The most testing issue was adequacy, which for NGESO has two aspects. First is having substantial storage ready for events that happen fast, such as losing a large power station or interconnector. The other is preparing to manage variation over the longest time scales, which may be seasons, years or decades. This aspect of adequacy has to cover options available for low renewables availability over seasons or weeks – and even longer timescales and durations.

But in Northern Europe and the UK, that means occasional late winters when there can be two or more weeks of cold, still days with no wind power available to meet winter-level needs.

Hydrogen has been seen as a potential answer to this need, both because it can be stored and because it is an energy vector. But funding any form of storage for these ‘one in 20-year’ events is problematic because of its low utilisation rate. “You need a lot of storage and it spends a lot of time doing nothing. Can you make that economic? How do you set up market arrangements to get the investment you need?”, asked Hart.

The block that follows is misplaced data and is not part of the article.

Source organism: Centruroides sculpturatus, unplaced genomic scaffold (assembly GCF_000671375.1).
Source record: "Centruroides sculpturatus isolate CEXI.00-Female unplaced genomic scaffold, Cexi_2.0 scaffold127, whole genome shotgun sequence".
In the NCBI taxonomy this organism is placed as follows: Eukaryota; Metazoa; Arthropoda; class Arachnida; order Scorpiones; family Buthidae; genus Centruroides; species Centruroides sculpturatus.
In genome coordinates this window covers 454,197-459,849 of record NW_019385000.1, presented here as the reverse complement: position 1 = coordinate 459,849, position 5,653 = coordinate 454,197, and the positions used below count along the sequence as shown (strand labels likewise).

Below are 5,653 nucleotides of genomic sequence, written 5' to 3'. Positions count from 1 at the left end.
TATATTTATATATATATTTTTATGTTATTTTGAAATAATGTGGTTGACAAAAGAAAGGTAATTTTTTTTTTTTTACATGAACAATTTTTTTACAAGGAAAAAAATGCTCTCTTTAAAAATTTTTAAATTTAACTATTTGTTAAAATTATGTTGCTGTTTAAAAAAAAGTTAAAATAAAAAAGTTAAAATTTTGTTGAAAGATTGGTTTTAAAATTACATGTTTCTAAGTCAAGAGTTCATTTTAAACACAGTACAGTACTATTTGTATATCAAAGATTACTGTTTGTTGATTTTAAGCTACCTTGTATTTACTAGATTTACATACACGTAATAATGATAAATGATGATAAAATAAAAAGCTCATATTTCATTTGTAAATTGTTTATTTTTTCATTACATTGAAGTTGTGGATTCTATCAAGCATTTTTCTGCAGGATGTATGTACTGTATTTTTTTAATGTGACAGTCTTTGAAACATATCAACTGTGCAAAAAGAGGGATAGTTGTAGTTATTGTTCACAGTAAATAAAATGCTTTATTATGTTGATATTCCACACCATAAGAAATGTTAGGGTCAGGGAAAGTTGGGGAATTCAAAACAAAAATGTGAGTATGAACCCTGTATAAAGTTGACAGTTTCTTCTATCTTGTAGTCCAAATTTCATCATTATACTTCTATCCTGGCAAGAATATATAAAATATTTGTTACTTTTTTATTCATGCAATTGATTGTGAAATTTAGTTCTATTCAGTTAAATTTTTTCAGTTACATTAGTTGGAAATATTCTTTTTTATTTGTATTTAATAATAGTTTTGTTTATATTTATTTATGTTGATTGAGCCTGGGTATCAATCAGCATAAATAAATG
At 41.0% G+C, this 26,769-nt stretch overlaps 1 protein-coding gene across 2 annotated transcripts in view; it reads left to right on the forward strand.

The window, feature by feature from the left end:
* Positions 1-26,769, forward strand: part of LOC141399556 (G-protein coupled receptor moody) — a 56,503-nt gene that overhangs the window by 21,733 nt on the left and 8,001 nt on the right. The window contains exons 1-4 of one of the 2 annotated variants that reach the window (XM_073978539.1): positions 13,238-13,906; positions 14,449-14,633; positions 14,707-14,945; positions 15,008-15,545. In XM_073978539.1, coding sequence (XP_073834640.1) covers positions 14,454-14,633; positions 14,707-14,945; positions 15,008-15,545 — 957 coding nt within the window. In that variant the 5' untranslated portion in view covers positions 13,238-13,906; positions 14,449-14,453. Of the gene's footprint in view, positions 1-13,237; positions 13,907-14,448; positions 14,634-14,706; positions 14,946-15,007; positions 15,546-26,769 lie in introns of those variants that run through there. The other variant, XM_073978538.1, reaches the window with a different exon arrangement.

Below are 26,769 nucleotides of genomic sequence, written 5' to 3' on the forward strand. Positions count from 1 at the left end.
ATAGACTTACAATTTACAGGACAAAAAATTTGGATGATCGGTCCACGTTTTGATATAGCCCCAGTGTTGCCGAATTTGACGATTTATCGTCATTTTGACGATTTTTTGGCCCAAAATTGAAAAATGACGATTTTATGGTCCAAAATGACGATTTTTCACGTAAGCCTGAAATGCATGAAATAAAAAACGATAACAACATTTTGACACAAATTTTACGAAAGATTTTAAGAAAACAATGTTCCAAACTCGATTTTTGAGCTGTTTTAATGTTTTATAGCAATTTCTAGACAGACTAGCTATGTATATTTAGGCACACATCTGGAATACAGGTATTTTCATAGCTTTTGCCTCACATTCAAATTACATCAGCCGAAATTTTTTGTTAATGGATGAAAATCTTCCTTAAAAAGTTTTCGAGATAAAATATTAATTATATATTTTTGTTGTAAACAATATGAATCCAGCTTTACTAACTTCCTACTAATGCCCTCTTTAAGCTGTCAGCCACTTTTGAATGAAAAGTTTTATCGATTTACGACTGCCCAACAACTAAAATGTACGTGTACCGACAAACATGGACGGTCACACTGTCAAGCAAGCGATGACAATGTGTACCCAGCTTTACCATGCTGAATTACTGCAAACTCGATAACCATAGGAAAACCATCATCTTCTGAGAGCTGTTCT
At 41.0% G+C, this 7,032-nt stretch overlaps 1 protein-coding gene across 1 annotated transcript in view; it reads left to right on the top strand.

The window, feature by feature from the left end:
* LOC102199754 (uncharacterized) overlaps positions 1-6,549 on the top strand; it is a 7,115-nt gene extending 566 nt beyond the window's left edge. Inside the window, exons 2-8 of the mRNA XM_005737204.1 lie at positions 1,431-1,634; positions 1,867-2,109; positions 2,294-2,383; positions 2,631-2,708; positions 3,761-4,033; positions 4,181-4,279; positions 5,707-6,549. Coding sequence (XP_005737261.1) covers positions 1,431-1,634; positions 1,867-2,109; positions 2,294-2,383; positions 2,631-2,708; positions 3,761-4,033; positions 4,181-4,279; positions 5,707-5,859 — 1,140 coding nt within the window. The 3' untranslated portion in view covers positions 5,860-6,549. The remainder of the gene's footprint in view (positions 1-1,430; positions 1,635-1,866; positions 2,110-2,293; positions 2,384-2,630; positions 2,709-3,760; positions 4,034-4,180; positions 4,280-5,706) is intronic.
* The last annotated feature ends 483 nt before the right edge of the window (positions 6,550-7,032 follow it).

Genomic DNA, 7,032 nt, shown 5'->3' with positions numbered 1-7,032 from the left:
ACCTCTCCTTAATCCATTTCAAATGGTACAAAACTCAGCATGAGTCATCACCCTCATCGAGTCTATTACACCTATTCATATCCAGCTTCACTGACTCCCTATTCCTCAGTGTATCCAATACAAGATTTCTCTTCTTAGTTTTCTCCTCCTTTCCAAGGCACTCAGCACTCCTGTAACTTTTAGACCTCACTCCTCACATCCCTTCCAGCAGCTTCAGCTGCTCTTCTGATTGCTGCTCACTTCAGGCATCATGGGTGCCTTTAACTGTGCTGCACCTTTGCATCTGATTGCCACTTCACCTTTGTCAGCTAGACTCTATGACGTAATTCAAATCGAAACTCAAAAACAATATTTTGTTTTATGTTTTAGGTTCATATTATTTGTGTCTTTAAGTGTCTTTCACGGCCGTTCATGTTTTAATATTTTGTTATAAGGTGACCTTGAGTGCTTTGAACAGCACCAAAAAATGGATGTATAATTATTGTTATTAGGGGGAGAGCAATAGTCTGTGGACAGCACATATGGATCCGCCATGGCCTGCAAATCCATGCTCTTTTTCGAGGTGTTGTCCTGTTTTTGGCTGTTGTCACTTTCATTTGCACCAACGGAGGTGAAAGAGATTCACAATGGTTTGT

Recently storage developers have been in discussion with the government over adapting a ‘cap and floor’ regime similar to that used for many GB interconnectors. This would mean consumers underwrite the development, but profits are capped. Continuing revenue arises from tolling fees when power is transmitted across the interconnector (or in the case of storage, charged or discharged).

Do we already have the capacity?

If hydrogen is the solution to long-duration energy storage, as well as being a useful vector at other times, a key question to be addressed is where the hydrogen will be stored, and ready for use.

Hart raised that question in his discussion of the issue, asking what financial model could prompt companies to build and charge a hydrogen store and keep it in that situation of readiness for a decade or more, so it can be available for that ‘one in the 20-year event’.

But of course, the industry is not starting from zero. There is a hydrogen economy in existence in the industrial sector. And there are huge gas stores in use – but not for hydrogen.

One apparently obvious solution is to use existing natural gas storage and convert it for hydrogen. The existing natural gas storage in northern Europe is extensive – and the invasion of Ukraine has put it under the spotlight. Can natural gas caverns be used for hydrogen? It is an attractive idea. There is a huge capacity existing, and they take up little land space. Existing caverns are away from the biosphere and hydrosphere and they are leak-tight – although that assumption would have to be redetermined for hydrogen.